To do analysis stuff

written 7 weeks ago by What You're Doing Is Rather Desperate by Neil Saunders

First there was “insert statistical method here“. Now we have R – making it easy “to do analysis stuff“. Via Elisabeth; I’ll hand you over now for an entertaining summary. To be fair, analysis stuff describes my working life quite well. Filed under: humour, publications, uncategorized

Twitter Coverage of the ISMB/ECCB Conference 2017

written 7 weeks ago by What You're Doing Is Rather Desperate by Neil Saunders

ISMB (Intelligent Systems for Molecular Biology – which sounds rather old-fashioned now, doesn’t it?) is the largest conference for bioinformatics and computational biology. It is held annually and, when in Europe, jointly with the European Conference on Computational Biology (ECCB). I’ve had the good fortune to attend twice: in Brisbane 2003 (very enjoyable early in … Continue reading Twitter Coverage of the ISMB/ECCB Conference 2017

How not to perform a differential expression analysis (or science)

written 7 weeks ago by Bits of DNA by Lior Pachter

Spot the difference One of the maxims of computational biology is that “no two programs ever give the same result.” This is perhaps not so surprising; after all, most journals seek papers that report a significant improvement to an existing method. As a result, when developing new methods, computational biologists ensure that the results of their […]

Friday SNPpets

written 8 weeks ago by The OpenHelix Blog

I stayed up late last night to see if I’d have health care this morning, and I got off schedule. But off we go–still insured! This Friday includes the first ever tardigrade protein structure! It’s bigger on the inside–wait, no, wrong thing. Human wise, we have recreational genomics apps, and we have recreational genomics consequences. Epigenetic […]

Twitter Coverage of the Bioinformatics Open Source Conference 2017

written 8 weeks ago by What You're Doing Is Rather Desperate by Neil Saunders

July 21-22 saw the 18th incarnation of the Bioinformatics Open Source Conference, which generally precedes the ISMB meeting. I had the great pleasure of attending BOSC way back in 2003 and delivering a short presentation on Bioperl. I knew almost nothing in those days, but everyone was very kind and appreciative. My trusty R code … Continue reading Twitter Coverage of the Bioinformatics Open Source Conference 2017

Hacking Highcharter: observations per group in boxplots

written 8 weeks ago by What You're Doing Is Rather Desperate by Neil Saunders

Highcharts has long been a favourite visualisation library of mine, and I’ve written before about Highcharter, my preferred way to use Highcharts in R. Highcharter has a nice simple function, hcboxplot(), to generate boxplots. I recently generated some for a project at work and was asked: can we see how many observations make up the … Continue reading Hacking Highcharter: observations per group in boxplots

a Bioinformatician in the Big Pharma

written 8 weeks ago by BioinfoBlog.it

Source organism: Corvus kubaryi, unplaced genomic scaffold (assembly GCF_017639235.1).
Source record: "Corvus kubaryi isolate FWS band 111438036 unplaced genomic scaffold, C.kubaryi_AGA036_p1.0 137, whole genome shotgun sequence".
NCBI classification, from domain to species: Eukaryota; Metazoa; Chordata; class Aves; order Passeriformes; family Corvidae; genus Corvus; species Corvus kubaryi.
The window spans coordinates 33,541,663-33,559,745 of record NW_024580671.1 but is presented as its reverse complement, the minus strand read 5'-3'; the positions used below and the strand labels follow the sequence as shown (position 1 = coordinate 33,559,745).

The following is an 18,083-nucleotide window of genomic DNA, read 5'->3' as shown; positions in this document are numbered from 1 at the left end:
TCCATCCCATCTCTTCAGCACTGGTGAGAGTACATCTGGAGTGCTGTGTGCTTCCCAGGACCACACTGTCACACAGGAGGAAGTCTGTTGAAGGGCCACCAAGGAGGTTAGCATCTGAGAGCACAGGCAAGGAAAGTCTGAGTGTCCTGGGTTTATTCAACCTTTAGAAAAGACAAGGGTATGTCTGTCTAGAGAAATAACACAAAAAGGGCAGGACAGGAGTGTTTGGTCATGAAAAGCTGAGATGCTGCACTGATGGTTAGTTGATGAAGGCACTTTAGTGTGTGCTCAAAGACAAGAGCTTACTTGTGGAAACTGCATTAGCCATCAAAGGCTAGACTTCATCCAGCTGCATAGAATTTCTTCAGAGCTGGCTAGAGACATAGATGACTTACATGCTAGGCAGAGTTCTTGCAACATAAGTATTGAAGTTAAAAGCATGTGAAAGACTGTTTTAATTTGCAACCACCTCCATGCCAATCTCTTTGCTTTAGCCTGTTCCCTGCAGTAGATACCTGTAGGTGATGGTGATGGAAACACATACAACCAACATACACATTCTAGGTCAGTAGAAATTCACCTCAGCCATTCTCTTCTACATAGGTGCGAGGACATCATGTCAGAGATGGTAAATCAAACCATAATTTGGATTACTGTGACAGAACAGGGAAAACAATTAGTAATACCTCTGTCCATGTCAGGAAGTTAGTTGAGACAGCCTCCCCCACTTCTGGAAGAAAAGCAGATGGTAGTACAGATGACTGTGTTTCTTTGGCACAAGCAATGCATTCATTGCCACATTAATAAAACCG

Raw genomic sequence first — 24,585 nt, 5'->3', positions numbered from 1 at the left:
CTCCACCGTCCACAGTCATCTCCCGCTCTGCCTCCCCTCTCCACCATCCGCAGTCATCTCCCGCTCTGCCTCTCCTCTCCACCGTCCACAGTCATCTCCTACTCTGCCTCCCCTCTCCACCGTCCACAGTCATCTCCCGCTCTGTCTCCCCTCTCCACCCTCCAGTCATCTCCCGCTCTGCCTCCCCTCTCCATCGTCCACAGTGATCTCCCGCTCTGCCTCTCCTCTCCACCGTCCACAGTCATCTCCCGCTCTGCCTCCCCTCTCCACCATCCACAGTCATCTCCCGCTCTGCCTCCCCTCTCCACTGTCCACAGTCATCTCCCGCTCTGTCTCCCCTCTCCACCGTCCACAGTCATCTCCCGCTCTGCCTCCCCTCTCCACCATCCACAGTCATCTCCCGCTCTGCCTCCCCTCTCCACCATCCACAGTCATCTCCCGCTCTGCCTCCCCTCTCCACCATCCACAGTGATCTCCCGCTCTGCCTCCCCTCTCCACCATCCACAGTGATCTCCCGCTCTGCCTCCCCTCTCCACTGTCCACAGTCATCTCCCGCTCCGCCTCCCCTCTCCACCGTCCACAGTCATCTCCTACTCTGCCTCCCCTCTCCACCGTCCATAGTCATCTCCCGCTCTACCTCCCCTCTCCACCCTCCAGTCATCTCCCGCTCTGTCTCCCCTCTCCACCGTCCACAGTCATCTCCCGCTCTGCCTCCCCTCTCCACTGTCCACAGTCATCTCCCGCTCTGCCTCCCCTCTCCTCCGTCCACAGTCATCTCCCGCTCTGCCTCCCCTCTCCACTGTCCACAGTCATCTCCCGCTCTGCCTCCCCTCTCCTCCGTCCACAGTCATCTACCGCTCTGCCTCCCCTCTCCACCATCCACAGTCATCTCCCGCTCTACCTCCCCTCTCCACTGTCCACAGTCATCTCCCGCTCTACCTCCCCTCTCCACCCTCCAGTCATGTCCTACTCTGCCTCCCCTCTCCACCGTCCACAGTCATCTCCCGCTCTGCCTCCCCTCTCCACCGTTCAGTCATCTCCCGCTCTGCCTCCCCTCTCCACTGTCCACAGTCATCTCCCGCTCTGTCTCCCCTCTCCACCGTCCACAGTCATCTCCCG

The last 18 months have been quite a radical career change for me. This is because I made the infamous move: leaving the Academia and starting working in the Industry. To be honest I am quite happy of the change. I’ve learned many things, discovered another way to do science, and possibly made some contributions. Moving from…

A Third GridION X5 Pricing Plan

written 9 weeks ago by Omics! Omics! by Keith Robinson

When Oxford Nanopore announced their GridION X5 instrument in March, I and others attempted to parse the difference between the two pricing plans -- and I made a bit of a hash of it. The X5 runs 5 MinION flowcells independently in parallel from a single desktop instrument, which also includes FPGA-based acceleration of basecalling plus a license to perform sequencing-for-hire. Indeed, Matt Loose tweeted out an image of an "X6" and then mention of an "X7"; the X6 had a MinION plugged into the USB port and apparently the FPGA unit can keep up with seven flowcells all running simultaneously. Now Oxford has launched an interesting third "Starter Pack" plan that offers an even lower price point for the system.Read more »

Chart golf: the “demographic tsunami”

written 9 weeks ago by What You're Doing Is Rather Desperate by Neil Saunders

“‘Demographic tsunami’ will keep Sydney, Melbourne property prices high” screams the headline. While the census showed Australia overall is aging, there’s been a noticeable lift in the number of people aged between 25 to 32. As the accompanying graph shows… Whoa, that is one ugly chart. First thought: let’s not be too hard on Fairfax … Continue reading Chart golf: the “demographic tsunami”

Friday SNPpets

written 9 weeks ago by The OpenHelix Blog

This week I’m taking a different tack. There was something bothering me about misuse of genomics, and I’m going to rant on that. Recently a friend pointed me to something that I hadn’t seen before: cranks are misusing 23andMe-type of data to “diagnose” kids as being likely to suffer “vaccine injury”. As you might recognize from […]